Next Article in Journal
Operational Pattern of Urban-Rural Integration Regulated by Land Use in Metropolitan Fringe of China
Next Article in Special Issue
Stakeholders’ Participation in Sustainable Tourism Planning for a Rural Region: Extremadura Case Study (Spain)
Previous Article in Journal
Establishment of the Baseline for the IWRM in the Ecuadorian Andean Basins: Land Use Change, Water Recharge, Meteorological Forecast and Hydrological Modeling
Article

China: A New Trajectory Prioritizing Rural Rather Than Urban Development?

1
Fenner School of Environment and Society, 48 Linnaeus Way, The Australian National University, Canberra, ACT 2601, Australia
2
Australian Centre on China in the World, Building 188, Fellows Lane, Acton, The Australian National University, Canberra, ACT 2601, Australia
3
Institute for Water Futures, 48 Linnaeus Way, The Australian National University, Canberra, ACT 2601, Australia
*
Author to whom correspondence should be addressed.
Academic Editor: Ana Nieto Masot
Land 2021, 10(5), 514; https://doi.org/10.3390/land10050514
Received: 13 April 2021 / Revised: 30 April 2021 / Accepted: 7 May 2021 / Published: 12 May 2021
The adverse effects of rapid urbanization are of global concern. Careful planning for and accommodation of accelerating urbanization and citizenization (i.e., migrants gaining official urban residency) may be the best approach to limit some of the worst impacts. However, we find that another trajectory may be possible: one linked to the rural development plan adopted in the latest Chinese national development strategy. This plan aims to build rural areas as attractive areas for settlement by 2050 rather than to further urbanize with more people in cities. We assess the political motivations and challenges behind this choice to develop rural areas based on a literature review and empirical case analysis. After assessing the rural and urban policy subsystem, we find five socio-political drivers behind China’s rural development strategy, namely ensuring food security, promoting culture and heritage, addressing overcapacity, emphasizing environmental protection and eradicating poverty. To develop rural areas, China needs to effectively resolve three dilemmas: (1) implementing decentralized policies under central supervision; (2) deploying limited resources efficiently to achieve targets; and (3) addressing competing narratives in current policies. Involving more rural community voices, adopting multiple forms of local governance, and identifying and mitigating negative project impacts can be the starting points to manage these dilemmas. View Full-Text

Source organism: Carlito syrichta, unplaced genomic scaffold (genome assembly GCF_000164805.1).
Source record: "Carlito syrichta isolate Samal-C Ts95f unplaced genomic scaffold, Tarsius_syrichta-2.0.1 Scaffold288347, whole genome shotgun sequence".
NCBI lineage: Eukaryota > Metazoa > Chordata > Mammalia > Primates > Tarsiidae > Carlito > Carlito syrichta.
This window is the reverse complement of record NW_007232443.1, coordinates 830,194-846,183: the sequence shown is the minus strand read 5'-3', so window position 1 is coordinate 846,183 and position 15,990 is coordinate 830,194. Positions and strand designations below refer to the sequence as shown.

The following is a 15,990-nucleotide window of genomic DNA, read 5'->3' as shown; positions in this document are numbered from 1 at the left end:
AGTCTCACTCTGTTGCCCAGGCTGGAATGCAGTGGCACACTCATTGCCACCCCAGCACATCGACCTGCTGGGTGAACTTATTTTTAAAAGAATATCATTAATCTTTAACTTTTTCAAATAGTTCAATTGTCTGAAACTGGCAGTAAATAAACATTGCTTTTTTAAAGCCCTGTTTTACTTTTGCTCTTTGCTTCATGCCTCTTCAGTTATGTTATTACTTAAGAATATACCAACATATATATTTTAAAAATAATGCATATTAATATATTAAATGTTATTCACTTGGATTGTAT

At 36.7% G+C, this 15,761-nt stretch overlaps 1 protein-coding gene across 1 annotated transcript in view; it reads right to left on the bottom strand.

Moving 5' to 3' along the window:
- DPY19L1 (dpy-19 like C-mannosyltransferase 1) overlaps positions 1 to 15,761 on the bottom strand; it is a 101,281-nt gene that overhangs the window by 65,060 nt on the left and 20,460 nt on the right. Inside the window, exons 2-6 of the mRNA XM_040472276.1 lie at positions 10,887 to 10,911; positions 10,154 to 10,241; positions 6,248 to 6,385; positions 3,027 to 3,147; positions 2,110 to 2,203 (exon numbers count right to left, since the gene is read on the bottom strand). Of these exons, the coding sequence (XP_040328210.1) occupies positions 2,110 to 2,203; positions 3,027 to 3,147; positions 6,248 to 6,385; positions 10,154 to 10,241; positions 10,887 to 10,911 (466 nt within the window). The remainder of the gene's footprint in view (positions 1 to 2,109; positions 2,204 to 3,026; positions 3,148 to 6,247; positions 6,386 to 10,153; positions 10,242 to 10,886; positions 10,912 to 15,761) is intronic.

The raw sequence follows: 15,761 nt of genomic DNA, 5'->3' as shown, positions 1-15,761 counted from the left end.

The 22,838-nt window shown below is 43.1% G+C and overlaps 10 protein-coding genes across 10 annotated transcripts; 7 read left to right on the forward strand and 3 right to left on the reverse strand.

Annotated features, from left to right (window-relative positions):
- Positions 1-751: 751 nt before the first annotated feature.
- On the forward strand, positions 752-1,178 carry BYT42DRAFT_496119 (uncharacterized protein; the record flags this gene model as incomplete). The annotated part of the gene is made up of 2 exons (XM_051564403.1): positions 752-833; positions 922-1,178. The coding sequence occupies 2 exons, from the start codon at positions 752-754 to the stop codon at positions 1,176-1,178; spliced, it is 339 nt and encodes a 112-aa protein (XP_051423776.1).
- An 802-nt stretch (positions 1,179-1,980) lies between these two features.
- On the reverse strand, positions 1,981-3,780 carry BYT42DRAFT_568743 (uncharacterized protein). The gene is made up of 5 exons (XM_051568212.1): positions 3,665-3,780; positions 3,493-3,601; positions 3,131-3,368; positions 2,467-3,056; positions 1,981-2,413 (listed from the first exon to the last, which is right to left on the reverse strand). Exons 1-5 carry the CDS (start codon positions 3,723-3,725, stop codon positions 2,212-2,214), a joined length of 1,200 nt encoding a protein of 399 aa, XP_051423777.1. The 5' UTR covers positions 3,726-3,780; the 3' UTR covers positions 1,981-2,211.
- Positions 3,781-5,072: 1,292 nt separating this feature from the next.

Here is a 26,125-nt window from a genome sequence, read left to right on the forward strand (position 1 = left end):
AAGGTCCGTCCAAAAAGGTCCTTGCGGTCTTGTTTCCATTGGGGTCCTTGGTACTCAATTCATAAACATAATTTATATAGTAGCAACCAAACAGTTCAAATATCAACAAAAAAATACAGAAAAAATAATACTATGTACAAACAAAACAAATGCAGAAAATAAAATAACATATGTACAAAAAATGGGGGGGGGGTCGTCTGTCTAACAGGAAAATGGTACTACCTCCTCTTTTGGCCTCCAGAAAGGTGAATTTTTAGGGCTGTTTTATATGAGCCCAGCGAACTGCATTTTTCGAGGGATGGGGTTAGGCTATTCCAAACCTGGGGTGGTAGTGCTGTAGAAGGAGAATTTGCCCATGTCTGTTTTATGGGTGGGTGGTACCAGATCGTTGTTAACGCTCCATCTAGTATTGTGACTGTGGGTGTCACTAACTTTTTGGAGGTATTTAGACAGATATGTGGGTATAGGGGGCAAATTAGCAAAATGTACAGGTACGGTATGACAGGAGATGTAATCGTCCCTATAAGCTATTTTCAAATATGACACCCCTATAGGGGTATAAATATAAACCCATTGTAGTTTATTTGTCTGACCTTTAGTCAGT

Keywords: China; dilemmas; global leadership; national development strategy; policy implementation; rural revival and development; urban and rural development China; dilemmas; global leadership; national development strategy; policy implementation; rural revival and development; urban and rural development
Show Figures

Figure 1

MDPI and ACS Style

Xu, H.; Pittock, J.; Daniell, K.A. China: A New Trajectory Prioritizing Rural Rather Than Urban Development? Land 2021, 10, 514. https://doi.org/10.3390/land10050514

AMA Style

Xu H, Pittock J, Daniell KA. China: A New Trajectory Prioritizing Rural Rather Than Urban Development? Land. 2021; 10(5):514. https://doi.org/10.3390/land10050514

Chicago/Turabian Style

Xu, Hongzhang, Jamie Pittock, and Katherine A. Daniell 2021. "China: A New Trajectory Prioritizing Rural Rather Than Urban Development?" Land 10, no. 5: 514. https://doi.org/10.3390/land10050514

Find Other Styles
Note that from the first issue of 2016, MDPI journals use article numbers instead of page numbers. See further details here.

Article Access Map by Country/Region

1
Back to TopTop